Precise colour matching at the touch of a button: Genius iQ
The human eye can distinguish between 2,000,000 different colour tones, according to scientists. Women may even manage more. But then there are people who have an additional photoreceptor on their retina that apparently allows them to perceive 99,000,000 different colours.
For decades, car paints only had a limited range of colours to offer compared to that. An extreme example of that was highlighted by Henry Ford when he said: “Any customer can have a car painted any colour that he wants so long as it is black”. One reason for this restriction was that the paint technologies used at the time had their limits. Some colours yellowed with age, others faded or became dull. Until the early 1970s there were only around 7,000 colours in which cars could be painted, worldwide.
Now there are around 60,000 different colour tones and nuances to which a further 1,000 are added every year – a challenge for any refinisher who wants to identify a colour accurately.
Colour matching of vintage cars is particularly demanding as the paints may have changed colour over the years.
Red is not the same as red, and that applies to every other colour as well, even neutral colours like black, white, silver and grey, which are particularly popular.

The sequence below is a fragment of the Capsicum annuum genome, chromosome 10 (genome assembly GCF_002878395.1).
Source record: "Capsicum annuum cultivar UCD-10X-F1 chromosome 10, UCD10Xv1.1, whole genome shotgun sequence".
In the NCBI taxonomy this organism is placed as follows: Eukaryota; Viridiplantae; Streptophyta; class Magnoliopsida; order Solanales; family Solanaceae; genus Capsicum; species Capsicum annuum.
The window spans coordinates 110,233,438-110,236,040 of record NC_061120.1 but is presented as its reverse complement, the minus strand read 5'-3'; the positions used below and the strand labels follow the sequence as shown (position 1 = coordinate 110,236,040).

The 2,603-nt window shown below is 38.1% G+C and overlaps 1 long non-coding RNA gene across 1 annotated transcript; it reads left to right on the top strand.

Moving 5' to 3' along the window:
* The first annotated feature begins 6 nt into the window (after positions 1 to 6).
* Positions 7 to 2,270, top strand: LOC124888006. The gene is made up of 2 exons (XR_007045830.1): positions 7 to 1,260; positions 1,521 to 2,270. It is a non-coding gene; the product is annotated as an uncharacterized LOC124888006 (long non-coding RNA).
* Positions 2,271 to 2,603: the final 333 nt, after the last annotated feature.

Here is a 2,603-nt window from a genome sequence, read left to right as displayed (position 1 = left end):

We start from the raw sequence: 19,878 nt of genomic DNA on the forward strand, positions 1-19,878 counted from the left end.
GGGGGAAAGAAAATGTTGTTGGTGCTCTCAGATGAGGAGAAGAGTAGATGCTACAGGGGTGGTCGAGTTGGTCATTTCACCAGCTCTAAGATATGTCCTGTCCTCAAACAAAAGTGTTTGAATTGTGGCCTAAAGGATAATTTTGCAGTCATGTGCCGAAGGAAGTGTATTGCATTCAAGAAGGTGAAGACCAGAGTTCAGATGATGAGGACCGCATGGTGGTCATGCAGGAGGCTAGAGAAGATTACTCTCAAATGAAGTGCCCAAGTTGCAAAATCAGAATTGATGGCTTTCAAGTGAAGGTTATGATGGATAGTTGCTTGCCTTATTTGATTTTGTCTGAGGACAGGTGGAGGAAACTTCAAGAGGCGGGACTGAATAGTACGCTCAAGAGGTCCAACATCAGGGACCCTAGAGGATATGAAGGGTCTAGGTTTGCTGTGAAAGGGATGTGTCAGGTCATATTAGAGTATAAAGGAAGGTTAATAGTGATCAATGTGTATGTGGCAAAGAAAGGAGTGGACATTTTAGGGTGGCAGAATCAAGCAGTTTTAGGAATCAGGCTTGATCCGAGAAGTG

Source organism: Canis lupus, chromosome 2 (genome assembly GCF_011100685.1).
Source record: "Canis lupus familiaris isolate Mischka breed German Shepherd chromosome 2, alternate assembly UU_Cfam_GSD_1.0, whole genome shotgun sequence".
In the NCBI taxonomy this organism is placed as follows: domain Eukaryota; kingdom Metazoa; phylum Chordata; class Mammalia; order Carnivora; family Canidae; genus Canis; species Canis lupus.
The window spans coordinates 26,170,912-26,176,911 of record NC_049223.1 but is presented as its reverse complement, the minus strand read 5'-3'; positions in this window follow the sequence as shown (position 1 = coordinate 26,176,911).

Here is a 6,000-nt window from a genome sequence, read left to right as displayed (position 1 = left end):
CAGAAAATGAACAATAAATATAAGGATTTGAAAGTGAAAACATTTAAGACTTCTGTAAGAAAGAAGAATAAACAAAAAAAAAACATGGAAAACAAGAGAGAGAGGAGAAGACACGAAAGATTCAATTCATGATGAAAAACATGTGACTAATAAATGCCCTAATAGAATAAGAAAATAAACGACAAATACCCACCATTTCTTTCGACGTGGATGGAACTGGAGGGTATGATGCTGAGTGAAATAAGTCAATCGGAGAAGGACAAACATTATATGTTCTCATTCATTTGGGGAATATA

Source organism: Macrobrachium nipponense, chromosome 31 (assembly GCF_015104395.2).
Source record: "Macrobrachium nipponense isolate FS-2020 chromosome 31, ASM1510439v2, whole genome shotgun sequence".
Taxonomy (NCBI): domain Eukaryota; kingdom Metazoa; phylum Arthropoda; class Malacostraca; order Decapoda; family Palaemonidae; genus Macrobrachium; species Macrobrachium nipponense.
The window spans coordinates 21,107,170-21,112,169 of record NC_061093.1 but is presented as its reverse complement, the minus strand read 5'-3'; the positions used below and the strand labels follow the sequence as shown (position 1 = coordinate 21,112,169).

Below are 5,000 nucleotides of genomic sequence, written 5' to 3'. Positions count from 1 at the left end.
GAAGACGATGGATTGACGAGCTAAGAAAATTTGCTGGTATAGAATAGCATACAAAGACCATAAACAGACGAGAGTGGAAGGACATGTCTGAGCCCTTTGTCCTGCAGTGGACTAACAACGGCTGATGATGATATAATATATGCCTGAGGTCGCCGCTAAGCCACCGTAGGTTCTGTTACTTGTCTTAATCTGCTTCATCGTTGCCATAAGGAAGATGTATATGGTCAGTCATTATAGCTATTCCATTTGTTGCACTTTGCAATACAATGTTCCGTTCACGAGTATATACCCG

To address this, Standox launched its electronic Genius spectrophotometer in 1996. This handy device makes it possible to measure colours directly on the car body. The result is compared to the nearly 250,000 colours stored on a comprehensive database using the digital Standowin iQ colour search programme. Standowin iQ, a technology that facilitates quick, exact and flawless work, also displays the corresponding colour formula. And Standox has now has the latest generation of its successful spectrophotometer - Genius iQ. The device is able to measure the coarseness of the effect pigments, making digital colour matching even more accurate and efficient. However, the traditional analogue colour measuring method that uses colour samples still works well and is popular. And many refinishers rely on another instrument to identify colours – the human eye.
Photo and video credits for this page
Standox (Spectrophotometer); Udo Geisler (Vintage car)